Basically, it took only 11 seconds. This time there were fewer images (7) than there was CPUs (8), so basically the poor computer is doing super intensive CPU (and memory) work across all CPUs at the same time. The average time for each of these files is ~5 seconds so it's really interesting that even if you try to do this in parallel execution instead of taking a total of ~5 seconds, it took almost double that.

### In conclusion

Such a handy tool to have around for command line stuff. I haven't looked at its code much but it's almost a shame that the project only has 300+ GitHub stars. Perhaps because it's kinda complete and doesn't need much more work.

Also, if you attempt all the examples above you'll notice that when you use the `... | xargs ...` approach the stdout and stderr is a mess. For `wget`, that's why I used `-q` to silence it a bit. With `machma` you get a really pleasant color coded live output that tells you the state of the queue, possible failures and an ETA.

## Autocompeter is Dead. Long live Autocompeter!

### January 9, 20170 commentsPython, Web development, Go

About 2 years ago I launched Autocompeter.com. It was two parts:

1) A autocompeter.js pure JavaScript solution to add autocomplete to a search input field.
2) A REST API where you can submit titles with a HTTP header key, and a fancy autocomplete search.

## Only Rewrote the Go + Redis part

The second part has now been completely re-written. The server was originally written in Go and used Redis. Now it's Django and ElasticSearch.

The ultimate reason for this was that Redis was, by far, the biggest memory consumer on my shared DigitalOcean server. The way it worked was that every prefix of every word in every title was indexes as a key. For example the words `p`, `pe`, `pet`, `pete`, `peter` and `peter\$` are all keys and they point to an array of IDs that you then look up to get the distinct set of titles and their URLs. This makes it really really fast but since redis doesn't support namespaces, or multiple columns it means that for every prefix it needs a prefix of its own for the domain they belong to. So the hash for `www.peterbe.com` is `eb9f747` so the strings to store are instead `eb9f747p`, `eb9f747pe`, `eb9f747pet`, `eb9f747pete`, `eb9f747peter` and `eb9f747peter\$`.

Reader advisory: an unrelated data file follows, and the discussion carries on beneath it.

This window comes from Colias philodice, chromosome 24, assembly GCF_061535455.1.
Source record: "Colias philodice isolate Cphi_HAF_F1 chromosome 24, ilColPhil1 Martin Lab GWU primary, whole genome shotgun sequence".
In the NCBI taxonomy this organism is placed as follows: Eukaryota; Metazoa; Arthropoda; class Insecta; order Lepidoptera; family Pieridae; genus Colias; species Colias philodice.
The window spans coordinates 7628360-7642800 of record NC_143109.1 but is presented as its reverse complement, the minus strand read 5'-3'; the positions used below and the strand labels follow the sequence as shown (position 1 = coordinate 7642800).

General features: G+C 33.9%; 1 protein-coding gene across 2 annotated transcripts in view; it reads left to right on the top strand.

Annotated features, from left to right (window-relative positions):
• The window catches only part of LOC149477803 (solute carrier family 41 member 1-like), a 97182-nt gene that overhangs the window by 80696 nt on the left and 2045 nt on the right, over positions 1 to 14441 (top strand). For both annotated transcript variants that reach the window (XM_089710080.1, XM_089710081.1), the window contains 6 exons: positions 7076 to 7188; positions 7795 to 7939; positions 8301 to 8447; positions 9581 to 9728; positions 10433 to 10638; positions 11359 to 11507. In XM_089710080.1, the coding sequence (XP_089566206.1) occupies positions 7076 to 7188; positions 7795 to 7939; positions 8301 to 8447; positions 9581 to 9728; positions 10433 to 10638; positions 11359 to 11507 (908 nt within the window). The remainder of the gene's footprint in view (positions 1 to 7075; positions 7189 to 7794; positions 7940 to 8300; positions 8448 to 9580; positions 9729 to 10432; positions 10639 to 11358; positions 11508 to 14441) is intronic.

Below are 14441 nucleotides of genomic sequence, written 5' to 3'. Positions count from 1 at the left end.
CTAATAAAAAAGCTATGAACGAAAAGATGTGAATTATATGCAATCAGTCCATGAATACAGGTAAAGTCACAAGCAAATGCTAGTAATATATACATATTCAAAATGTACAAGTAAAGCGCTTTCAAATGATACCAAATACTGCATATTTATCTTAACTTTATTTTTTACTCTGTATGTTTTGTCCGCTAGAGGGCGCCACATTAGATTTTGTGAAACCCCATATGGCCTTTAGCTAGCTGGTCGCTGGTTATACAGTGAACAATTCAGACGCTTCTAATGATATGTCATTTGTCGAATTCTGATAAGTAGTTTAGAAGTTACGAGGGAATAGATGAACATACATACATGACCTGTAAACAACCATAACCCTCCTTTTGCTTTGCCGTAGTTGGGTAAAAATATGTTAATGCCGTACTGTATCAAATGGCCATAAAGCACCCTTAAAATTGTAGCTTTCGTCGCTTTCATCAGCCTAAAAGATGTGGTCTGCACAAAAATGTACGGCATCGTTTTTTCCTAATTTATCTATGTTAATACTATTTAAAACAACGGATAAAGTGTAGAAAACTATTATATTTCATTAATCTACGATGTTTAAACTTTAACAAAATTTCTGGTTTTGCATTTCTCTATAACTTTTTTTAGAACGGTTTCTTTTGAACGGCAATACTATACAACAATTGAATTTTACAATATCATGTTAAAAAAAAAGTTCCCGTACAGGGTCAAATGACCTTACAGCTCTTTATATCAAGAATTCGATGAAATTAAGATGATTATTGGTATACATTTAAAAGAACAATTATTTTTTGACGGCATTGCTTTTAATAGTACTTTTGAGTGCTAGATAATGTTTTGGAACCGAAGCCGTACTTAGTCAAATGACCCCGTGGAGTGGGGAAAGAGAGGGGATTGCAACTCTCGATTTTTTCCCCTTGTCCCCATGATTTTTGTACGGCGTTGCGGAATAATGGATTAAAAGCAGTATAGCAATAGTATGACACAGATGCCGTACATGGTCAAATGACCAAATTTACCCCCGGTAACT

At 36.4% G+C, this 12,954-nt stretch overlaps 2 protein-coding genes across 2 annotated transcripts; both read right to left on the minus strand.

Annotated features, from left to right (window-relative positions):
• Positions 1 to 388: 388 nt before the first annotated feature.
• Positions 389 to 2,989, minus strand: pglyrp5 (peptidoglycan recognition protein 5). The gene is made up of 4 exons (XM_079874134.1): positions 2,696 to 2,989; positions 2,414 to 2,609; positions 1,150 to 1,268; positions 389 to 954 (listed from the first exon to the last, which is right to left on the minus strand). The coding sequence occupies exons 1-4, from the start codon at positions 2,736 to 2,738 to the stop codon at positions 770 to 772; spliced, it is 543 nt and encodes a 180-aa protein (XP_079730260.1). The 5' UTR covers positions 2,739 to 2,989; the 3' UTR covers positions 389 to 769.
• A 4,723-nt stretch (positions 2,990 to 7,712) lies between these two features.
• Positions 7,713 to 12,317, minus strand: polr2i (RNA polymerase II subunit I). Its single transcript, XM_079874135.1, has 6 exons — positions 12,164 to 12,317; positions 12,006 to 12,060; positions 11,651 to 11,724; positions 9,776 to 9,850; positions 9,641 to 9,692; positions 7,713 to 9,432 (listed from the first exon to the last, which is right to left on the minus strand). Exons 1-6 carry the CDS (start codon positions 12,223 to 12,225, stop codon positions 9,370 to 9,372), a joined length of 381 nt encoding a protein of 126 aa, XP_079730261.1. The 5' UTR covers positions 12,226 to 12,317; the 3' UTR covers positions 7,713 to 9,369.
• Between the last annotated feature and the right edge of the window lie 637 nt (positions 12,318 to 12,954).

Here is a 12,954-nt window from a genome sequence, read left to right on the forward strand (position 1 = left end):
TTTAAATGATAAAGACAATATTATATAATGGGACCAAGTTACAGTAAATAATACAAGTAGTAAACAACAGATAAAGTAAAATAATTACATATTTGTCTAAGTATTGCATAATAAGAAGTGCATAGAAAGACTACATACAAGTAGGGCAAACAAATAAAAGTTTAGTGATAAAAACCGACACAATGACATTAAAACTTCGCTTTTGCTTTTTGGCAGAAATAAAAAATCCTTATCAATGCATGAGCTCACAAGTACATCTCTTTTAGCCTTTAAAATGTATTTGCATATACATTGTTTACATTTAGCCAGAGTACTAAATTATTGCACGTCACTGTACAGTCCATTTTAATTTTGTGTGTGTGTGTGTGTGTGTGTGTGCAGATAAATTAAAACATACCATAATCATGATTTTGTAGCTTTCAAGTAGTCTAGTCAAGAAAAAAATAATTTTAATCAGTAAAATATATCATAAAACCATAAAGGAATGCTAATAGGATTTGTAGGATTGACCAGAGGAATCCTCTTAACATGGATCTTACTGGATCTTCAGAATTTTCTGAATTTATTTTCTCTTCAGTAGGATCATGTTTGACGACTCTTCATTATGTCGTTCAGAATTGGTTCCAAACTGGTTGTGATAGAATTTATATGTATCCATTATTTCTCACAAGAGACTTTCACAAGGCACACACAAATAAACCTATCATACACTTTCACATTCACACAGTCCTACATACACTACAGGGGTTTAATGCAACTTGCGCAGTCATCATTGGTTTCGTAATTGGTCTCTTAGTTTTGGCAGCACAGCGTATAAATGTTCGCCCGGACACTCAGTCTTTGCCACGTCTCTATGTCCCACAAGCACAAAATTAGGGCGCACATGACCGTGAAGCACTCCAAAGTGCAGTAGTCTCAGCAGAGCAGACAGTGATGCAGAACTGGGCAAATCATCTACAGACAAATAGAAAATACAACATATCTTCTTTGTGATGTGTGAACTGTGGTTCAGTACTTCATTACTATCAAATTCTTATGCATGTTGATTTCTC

ElasticSearch on the other hand has ALL of this built in deep in Lucene. AND you can filter. So the way it's queried now instead is something like this:

``````
search = TitleDoc.search()
search = search.filter('term', domain=domain.name)
search = search.query(Q('match_phrase', title=request.GET['q']))
search = search.sort('-popularity', '_score')
search = search[:size]
response = search.execute()
...
``````

And here's how the mapping is defined:

``````
from elasticsearch_dsl import (
DocType,
Float,
Text,
Index,
analyzer,
Keyword,
token_filter,
)

edge_ngram_analyzer = analyzer(
'edge_ngram_analyzer',
type='custom',
tokenizer='standard',
filter=[
'lowercase',
token_filter(
'edge_ngram_filter', type='edgeNGram',
min_gram=1, max_gram=20
)
]
)

class TitleDoc(DocType):
id = Keyword()
domain = Keyword(required=True)
url = Keyword(required=True, index=False)
title = Text(
required=True,
analyzer=edge_ngram_analyzer,
search_analyzer='standard'
)
popularity = Float()
group = Keyword()
``````

I'm learning ElasticSearch rapidly but I still feel like I have so much to learn. This solution I have here is quite good and I'm pretty happy with the results but I bet there's a lot of things I can learn to make it even better.

## Why Ditch Go?

I actually had a lot of fun building the first server version of Autocompeter in Go but Django is just so many times more convenient. It's got management commands, ORM, authentication system, CSRF protection, awesome error reporting, etc. All built in! With Go I had to build everything from scratch.

Also, I felt like the important thing here is the JavaScript client and the database. Now that I've proven this to work with Django and `elasticsearch-dsl` I think it wouldn't be too hard to re-write the critical query API in Go or in something like Sanic for maximum performance.

## All Dockerized

Oh, one of the reasons I wanted to do this new server in Python is because I want to learn Docker better and in particular Docker with Python projects.

The project is now entirely contained in Docker so you can start the PostgreSQL, ElasticSearch 5.1.1 and Django with `docker-compose up`. There might be a couple of things I've forgot to document for how to configure things but this is actually the first time I've developed something entirely in Docker.

## Benchmarking Autocompeter

Now that Autocompeter.com is launched I can publish some preliminary benchmarks of "real" usage. It's all on my MacBook Pro on a local network with a local Redis but it's quite telling that it's pretty fast.

What I did was I started with a completely empty Redis database then I did the following things:

First of all, I bulk load in 1035 "documents" (110Kb of data). This takes about 0.44 seconds consistently!

1. GET on the home page (not part of the API and thus quite unimportant in terms of performance)
2. GET on a search with a single character ("p") expecting 10 results (e.g. `/v1?d=mydomain&q=p`)
3. GET on a search with a full word ("python") expecting 10 results
4. GET on a search with a full word that isn't in the index ("xxxxxxxx") expecting 0 results
5. GET on a search with two words ("python", "te") expecting 4 results
6. GET on a search with two words that aren't in the index ("xxxxxxx", "yyyyyy") expecting 0 results

In each benchmark I use wrk with 10 connections, lasting 5 seconds, using 5 threads.

And for each round I try with 1 processor, 2 processors and 8 processors (my laptop's max according to `runtime.NumCPU()`).

I ran it a bunch of times and recorded the last results for each number of processors.
The results are as follows:

Notes

• Every search incurs a write in the form of incrementing a counter.
• Searching on more than one word causes an ZINTERSTORE.